Wednesday, April 25, 2012

More on Details in Story Setting

In my previous post, I talked about researching and using details on nature in your story. While eagerly waiting for another piece of front porch fiction to be released, I'll expand on the need for such details.

Shortly before his death in 1885, former Union general and president Ulysses S. Grant completed his personal memoirs. The result was a volume his friend Samuel Clemens reportedly called, “the most remarkable work of its kind since the Commentaries of Julius Caesar”. While some hailed the work as a military masterpiece, others found the memoirs engaging from the start, when Grant talked about his childhood in Kentucky and Ohio.

One element that makes the memoir so appealing is Grant’s use of description. Not just details on battles or politics of the day, but details on the landscape. And thanks to Grant’s care in including those details, modern day readers get a picture of the country as it was during Grant’s lifetime. Those reading about the US Army’s advance toward Mexico see a land south of the now heavily-populated Corpus Christi, Texas, as devoid of vegetation and lakes. The only water available, the water that pooled in indentations made by animals. And south of that, herds of wild mustangs the size of which rivaled the herds of bison roaming through the northern territories.

In Bushwackers, the true story of the war of secession in the southern Appalachian Mountains, William R. Trotter also provides similar details of the landscape, giving readers a vivid picture of the Blue Ridge Mountains during the Civil War.

The descriptions in both books weren’t gratuitous mentions given to show the authors' knowledge. Both men applied the details they provided to the events that occurred, giving the reader a sense of time as well as place.

While some consider this to be a fiction technique that improves the readability of works of non-fiction, fiction writers sometime forget to expand the storyworld a few feet beyond their characters. One aspiring author had her characters talking to one another in a void, providing little information about the setting around them. The scene could have taken place anywhere, in any city, state, or country, or in any era. Providing details not only helps the reader see “the big picture”, as with Grant and Trotter’s works, it also gives readers a sense of the character's life during the chosen time period.

How to research these details? For historical context, call or visit the nature sections of museums in the area, including museums of natural science. State and national park websites often provide information on the region’s wildlife or ecology, past and present. Other sources include state and local natural conservancies.Park rangers are a wealth of information, as is Facebook. Earlier today, Audubon of North Carolina posted a note that Scarlet Tanagers are back in the region. How interesting would a tanager or an Indigo Bunting, appropriately placed in a historical or contemporary novel, be in a story?

Then use the knowledge wisely. As Grant and Trotter did, weave details into the narrative, connecting it the characters’ journey. For contemporary stories, dying hemlock trees can serve as a powerful metaphor for the infectious nature of sin, or the fight to save them a symbol of redemption.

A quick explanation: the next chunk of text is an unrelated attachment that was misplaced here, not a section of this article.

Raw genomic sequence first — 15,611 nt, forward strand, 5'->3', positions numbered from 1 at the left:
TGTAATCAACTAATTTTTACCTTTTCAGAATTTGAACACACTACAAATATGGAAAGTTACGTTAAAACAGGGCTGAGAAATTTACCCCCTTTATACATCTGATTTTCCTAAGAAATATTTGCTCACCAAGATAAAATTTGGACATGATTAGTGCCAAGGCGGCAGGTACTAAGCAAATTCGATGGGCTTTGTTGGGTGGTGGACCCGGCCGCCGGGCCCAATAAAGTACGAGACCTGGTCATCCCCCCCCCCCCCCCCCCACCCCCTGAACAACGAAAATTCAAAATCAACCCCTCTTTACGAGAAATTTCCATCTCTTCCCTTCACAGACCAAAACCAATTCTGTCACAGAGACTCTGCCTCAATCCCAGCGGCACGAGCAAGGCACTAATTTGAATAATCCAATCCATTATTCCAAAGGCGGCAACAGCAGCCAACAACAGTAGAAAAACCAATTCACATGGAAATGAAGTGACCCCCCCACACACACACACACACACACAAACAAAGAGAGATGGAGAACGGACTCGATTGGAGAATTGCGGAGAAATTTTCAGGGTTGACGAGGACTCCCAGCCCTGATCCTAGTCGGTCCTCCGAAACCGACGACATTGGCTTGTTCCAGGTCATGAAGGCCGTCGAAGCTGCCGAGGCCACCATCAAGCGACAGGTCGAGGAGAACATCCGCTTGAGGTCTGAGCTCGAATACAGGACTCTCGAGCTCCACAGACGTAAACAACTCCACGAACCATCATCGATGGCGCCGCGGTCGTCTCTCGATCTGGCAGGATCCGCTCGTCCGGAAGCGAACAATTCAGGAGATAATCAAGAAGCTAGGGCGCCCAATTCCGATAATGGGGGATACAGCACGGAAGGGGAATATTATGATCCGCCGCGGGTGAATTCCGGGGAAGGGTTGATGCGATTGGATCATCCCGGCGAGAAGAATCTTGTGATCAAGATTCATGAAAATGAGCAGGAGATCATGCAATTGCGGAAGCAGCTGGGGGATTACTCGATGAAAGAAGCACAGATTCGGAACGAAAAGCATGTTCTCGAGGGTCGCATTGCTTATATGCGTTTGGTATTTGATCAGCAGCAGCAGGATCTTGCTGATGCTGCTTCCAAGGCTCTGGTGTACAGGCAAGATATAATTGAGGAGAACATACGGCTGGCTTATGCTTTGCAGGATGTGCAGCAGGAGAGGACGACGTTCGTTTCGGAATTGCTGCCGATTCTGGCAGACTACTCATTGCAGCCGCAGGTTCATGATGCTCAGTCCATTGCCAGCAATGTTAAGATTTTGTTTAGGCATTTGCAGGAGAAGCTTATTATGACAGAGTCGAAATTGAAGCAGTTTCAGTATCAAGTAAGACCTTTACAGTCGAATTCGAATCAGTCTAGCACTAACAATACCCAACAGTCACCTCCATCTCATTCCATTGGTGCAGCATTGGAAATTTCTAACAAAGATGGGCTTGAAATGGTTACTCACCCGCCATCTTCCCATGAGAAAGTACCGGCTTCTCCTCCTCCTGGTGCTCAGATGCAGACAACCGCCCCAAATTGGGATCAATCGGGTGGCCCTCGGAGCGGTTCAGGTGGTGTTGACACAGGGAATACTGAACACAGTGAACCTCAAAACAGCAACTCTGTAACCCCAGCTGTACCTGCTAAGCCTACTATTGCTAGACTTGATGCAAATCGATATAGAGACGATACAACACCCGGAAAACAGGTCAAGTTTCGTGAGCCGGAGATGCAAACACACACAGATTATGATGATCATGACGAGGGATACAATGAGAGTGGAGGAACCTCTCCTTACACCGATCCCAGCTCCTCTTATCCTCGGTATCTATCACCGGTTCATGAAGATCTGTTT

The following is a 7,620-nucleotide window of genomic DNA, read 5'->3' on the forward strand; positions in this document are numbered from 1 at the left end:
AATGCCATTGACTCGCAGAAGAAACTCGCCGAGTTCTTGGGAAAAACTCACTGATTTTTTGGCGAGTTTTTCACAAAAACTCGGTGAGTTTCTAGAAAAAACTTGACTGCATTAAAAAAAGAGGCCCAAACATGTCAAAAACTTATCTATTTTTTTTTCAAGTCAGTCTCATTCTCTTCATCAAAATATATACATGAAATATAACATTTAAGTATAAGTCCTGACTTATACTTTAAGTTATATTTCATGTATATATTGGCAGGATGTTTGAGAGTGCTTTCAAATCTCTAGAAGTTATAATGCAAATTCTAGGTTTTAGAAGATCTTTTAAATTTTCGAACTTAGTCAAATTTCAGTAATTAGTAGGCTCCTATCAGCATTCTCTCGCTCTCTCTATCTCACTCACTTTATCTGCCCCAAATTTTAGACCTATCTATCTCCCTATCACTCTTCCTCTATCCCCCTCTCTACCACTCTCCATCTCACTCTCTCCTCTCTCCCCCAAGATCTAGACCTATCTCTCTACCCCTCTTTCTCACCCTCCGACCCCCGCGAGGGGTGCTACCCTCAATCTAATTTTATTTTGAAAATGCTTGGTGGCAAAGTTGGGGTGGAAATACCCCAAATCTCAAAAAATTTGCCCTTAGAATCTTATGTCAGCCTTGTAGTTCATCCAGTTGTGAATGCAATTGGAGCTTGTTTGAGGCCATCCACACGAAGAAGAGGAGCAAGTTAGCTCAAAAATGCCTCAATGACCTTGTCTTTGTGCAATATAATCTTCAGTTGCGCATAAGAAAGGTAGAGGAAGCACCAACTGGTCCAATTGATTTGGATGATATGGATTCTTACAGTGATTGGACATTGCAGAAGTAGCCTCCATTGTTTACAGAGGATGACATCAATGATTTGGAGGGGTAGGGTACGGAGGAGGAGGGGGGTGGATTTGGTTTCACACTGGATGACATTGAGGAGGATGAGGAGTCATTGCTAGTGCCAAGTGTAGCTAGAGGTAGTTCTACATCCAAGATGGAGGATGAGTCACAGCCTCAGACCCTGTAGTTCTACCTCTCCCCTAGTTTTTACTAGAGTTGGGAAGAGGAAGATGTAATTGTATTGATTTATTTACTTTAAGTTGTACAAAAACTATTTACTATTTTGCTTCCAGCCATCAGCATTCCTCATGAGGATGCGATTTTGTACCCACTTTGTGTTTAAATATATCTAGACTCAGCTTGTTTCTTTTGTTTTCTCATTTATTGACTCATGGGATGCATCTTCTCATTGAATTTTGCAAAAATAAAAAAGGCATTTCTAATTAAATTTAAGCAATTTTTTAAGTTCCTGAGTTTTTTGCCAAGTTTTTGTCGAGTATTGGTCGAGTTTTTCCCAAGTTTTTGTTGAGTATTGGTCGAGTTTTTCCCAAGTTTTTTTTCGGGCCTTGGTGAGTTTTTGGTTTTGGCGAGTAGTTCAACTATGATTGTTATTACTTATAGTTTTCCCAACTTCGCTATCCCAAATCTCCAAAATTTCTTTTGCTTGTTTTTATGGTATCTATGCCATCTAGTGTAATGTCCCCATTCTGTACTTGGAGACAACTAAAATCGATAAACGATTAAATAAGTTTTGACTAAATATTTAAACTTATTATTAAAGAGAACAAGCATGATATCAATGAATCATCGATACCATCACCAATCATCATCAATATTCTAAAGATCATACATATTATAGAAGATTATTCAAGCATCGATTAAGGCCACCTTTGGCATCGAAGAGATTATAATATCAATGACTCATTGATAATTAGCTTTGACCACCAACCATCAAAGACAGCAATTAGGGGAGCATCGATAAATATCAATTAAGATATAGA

Whatever details you choose to use, give the reader what they want: a clear and complete picture of the storyworld. A grieving character sitting on a front porch watching a gentle rain fall on her drought-stricken hydrangeas is a far more interesting, and powerful, image than two characters arguing in a white void.

Monday, April 23, 2012

Setting Description in Historical Novels

I'm convinced setting is one of the reasons people like southern Front Porch Fiction. Small towns, old houses, and wide front porches still hold their appeal, as do Spanish moss and magnolia trees. These details enrich the story and the scene.

When writing historical novels, much attention is paid to clothing styles and fabrics, architecture and building materials, the use of animals and means of transportation. But some writers of historical fiction may view nature through contemporary eyes, and they miss the opportunity to give the reader a glimpse of the landscape way back when.

Cypress Trees  at Pettigrew SP, NC
Copyright 2007 K Buffaloe


While reading through a historical draft written by a friend, I realized Carolina parakeets would have flown through the skies in abundance during the time period in which the story takes place. Cypress trees along the coast would have been so massive, several people with arms outstretched and holding hands could barely hug the tree. In the Piedmont and coastal plains, bison would have roamed through savannas. And in areas where hardwood grew, the great American chestnut tree may have shaded large fields.

So when writing historical fiction, remember to describe the setting as it was in those days, before farming, development, and disease obliterated what are now artifacts in museums.

Sunday, April 15, 2012

Recipe Time: Kentucky Pie

I lived in Kentucky and enjoy the pie that's served around Derby time, the name of which I cannot print without adding the little trademark symbol. My mother-in-law gave me her recipe for a similar dessert, but with the condition I not release it.

So how am I supposed to share the goodness with my friends?

My slice of the pie
Copyright 2012 K Buffaloe

Fortunately, someone else figured out the recipe, or a close proximity to it. The original Kentucky-served-at-Derby-time pie isn't a chocolatey color as is this pie, but this is just as fast, easy and delicious. Here's the link. Enjoy!

Corrie's Kentucky Pie (Paula Deen, Food Network)